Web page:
involved with.

PLAYBOY: Because it's seductive?


JOHNSON: I saw danger. It wasn't anything you wanted to be doing.

PLAYBOY: Did you try anything else--psychedelic drugs? Heroin?

JOHNSON: No, but I had a lot of friends who did them. I have friends who
did heroin--I saw them do heroin--and they never were addicted. They just
experimented with it. So that's another myth: Everyone who tries heroin
becomes an addict.

PLAYBOY: Why do you think you drew the line?

JOHNSON: I saw enough friends try it. They were a little more handicapped
than I was and I didn't need that.

PLAYBOY: From your personal experience, how can you persuade kids not to
smoke cigarettes or do drugs?

JOHNSON: You must be absolutely honest with them. You have to tell them the
effects. They need to know that some people have real problems with drugs.
They should understand that drugs change your consciousness so that from
the time you smoke until the time you come off the drug, you are going to
be less of a human being. Your brain isn't going to function as fast. You
have to be as honest as you can and then recognize that in spite of all you
say, they may still do it.

PLAYBOY: Do you believe that peer pressure is an enormous factor in kids'
trying drugs?

JOHNSON: Yes, although I always hate to say that for the most part people
use drugs responsibly. It is misunderstood; people think I'm advocating
drug use. I'm not. But it's a fact: Most people do use drugs responsibly.
They choose when and where to do them. They can afford to do them. Most
people use alcohol responsibly. They do no harm to anyone other than
themselves. Eighty million Americans have done illegal drugs, and obviously
not everybody goes crazy and dies or commits crimes. Like it or not, it's a
fact.

PLAYBOY: As a politician, did you worry about admitting that you used drugs?

JOHNSON: No. I volunteered it to the press before they asked. I did drugs
and wasn't going to hide it.

PLAYBOY: Did you worry that it could have meant the end of your political
career?

JOHNSON: Absolutely. It was one of my greatest political fears. But in the
same breath, I had to divulge it.

PLAYBOY: Because?

JOHNSON: Because it is part of who I am. If I was going to be elected, the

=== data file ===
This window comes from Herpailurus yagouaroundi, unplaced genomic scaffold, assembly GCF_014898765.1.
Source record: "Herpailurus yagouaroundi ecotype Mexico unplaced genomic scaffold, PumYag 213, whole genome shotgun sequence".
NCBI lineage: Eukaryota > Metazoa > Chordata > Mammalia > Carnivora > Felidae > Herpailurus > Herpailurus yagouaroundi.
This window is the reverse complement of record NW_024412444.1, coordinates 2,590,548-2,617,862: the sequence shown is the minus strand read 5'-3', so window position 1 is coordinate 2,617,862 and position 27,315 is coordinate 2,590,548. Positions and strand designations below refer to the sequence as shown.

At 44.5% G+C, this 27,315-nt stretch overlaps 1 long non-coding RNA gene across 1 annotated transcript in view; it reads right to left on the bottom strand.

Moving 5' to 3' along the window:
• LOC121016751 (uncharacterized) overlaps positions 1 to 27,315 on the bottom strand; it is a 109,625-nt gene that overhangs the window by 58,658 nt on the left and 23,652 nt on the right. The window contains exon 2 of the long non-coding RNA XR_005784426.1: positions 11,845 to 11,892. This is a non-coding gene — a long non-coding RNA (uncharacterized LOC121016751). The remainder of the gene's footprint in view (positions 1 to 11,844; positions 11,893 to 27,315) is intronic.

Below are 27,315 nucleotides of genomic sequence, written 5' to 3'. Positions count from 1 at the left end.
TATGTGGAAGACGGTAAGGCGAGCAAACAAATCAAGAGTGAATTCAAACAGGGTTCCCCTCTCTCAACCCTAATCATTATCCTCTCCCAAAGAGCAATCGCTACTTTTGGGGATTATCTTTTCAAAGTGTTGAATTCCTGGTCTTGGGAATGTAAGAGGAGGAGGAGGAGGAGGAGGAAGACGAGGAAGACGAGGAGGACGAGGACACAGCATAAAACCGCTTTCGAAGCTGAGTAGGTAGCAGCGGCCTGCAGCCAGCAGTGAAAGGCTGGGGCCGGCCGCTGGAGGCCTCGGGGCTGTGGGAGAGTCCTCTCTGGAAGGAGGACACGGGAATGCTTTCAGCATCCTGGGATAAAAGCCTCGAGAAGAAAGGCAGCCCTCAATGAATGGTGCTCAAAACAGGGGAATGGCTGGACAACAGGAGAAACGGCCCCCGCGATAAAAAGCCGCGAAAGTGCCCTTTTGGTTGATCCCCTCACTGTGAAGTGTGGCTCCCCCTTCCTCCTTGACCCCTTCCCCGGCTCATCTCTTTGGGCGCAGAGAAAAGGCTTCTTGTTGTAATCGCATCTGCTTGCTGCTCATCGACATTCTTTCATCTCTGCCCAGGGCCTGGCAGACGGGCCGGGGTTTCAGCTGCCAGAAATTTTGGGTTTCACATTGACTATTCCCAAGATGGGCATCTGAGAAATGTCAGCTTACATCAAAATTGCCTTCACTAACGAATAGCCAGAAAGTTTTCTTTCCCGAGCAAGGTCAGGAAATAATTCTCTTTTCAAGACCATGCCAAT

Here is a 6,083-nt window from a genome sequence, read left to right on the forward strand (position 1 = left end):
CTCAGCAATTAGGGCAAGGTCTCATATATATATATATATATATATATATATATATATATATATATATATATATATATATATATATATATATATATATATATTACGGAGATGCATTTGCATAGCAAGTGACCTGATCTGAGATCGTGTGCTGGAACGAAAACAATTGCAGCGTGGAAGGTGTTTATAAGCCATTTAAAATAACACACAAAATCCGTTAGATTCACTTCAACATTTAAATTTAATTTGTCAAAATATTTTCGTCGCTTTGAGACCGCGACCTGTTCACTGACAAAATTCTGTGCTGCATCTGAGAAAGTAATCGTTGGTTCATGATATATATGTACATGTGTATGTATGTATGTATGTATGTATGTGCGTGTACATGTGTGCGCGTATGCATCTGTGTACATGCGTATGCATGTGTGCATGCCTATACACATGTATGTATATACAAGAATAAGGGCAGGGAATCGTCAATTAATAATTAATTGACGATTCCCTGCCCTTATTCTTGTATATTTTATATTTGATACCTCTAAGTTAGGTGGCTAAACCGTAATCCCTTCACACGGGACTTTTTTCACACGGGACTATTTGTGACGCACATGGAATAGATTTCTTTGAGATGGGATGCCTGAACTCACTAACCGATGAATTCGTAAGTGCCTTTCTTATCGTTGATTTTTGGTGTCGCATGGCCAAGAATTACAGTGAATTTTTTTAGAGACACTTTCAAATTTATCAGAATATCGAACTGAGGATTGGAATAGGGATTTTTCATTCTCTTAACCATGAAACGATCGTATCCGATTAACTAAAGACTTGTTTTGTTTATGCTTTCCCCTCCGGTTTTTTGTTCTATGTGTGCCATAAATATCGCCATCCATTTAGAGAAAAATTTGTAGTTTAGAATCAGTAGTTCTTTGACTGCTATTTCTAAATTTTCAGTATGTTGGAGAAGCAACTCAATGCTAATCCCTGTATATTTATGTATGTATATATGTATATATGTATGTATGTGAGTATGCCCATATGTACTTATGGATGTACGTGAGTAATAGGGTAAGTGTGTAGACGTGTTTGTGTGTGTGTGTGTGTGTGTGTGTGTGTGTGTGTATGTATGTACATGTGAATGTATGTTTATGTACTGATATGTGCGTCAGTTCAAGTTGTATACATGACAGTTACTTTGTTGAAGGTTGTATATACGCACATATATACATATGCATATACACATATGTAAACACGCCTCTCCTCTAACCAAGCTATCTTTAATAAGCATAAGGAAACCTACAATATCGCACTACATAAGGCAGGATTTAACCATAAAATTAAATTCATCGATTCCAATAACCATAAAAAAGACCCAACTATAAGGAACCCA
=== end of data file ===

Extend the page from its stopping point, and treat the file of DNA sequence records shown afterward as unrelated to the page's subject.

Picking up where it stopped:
people had a right to know who I was.

PLAYBOY: How did you feel when President Clinton, as a candidate, said that
he smoked pot but didn't inhale?

JOHNSON: I didn't respect that at all. I knew I had to do much better than
that. I had to be honest. I hate to say anything flippant regarding this
subject, but I'm not the first to say that if you came out of the Sixties
and Seventies and didn't do drugs, there's a question about who you are.
But that was a period when the information about the dangers of drugs
didn't exist. Most of the freethinking people in the culture were trying
them. It was a different time. Now I try to lead by example. I don't do
caffeine, sugar, alcohol, tobacco or drugs. Don't do them. I wouldn't be
sitting here if I did any of those things.

PLAYBOY: Why not?

JOHNSON: They're a handicap. I just couldn't do what I do; I couldn't have
accomplished what I've accomplished.

PLAYBOY: But sugar?

JOHNSON: Sugar got in the way of how I felt. I haven't had sugar for three
years. No Cokes. Not a cookie. Not a candy bar.

PLAYBOY: Was there a specific moment, an epiphany, when you stopped drugs?

JOHNSON: I stopped pot because of a specific experience. I was going to be
a professional ski racer and pursued professional racing. I skied a couple
125-day seasons in northern Idaho after college. I was racing gates every
day. I never made a nickel at professional ski racing--I was lousy at it
but I pursued it. One day, I set up a set of gates and punched my stopwatch
and skied down the hill. I did it in 17 seconds. I went up the lift and
skied down through the gates again and made 16 seconds. I went through the
course again and did it in 15 seconds. The next time I got on the
chairlift, a ski patrolman whipped out a joint--that was a common
occurrence. We smoked pot up to the top of the lift and I went through the
course a fourth time. Oh my God, I had the fastest run? It was smooth,
perfect. But then I looked at my watch. I was thinking, 13 seconds! But it
was 19 seconds! Whoa! It was a revelation. If I did 19 and thought I was so
much faster than I really was, then this is carrying over into other areas,
too. I thought, I don't need this.

PLAYBOY: Was it the last joint?

JOHNSON: Not the last, but it broke the habit. People think they can
function just as well, but they can't. A lot of athletes smoke pot because
they can't drink and perform. Yes, you can smoke pot and perform--you can
get away with it unless they are testing for drugs--but it has an impact.
It has an impact on everything you do. When the Olympic snowboarder tested
positive for marijuana, you have to think what he could have accomplished
if he hadn't been smoking.

PLAYBOY: Maybe the pot relaxed him so he could perform as well as he did.

JOHNSON: I don't think so. I would argue that he could be that much better
if he did no drugs.

PLAYBOY: Is your current athletic regimen a kind of drug for you? Do you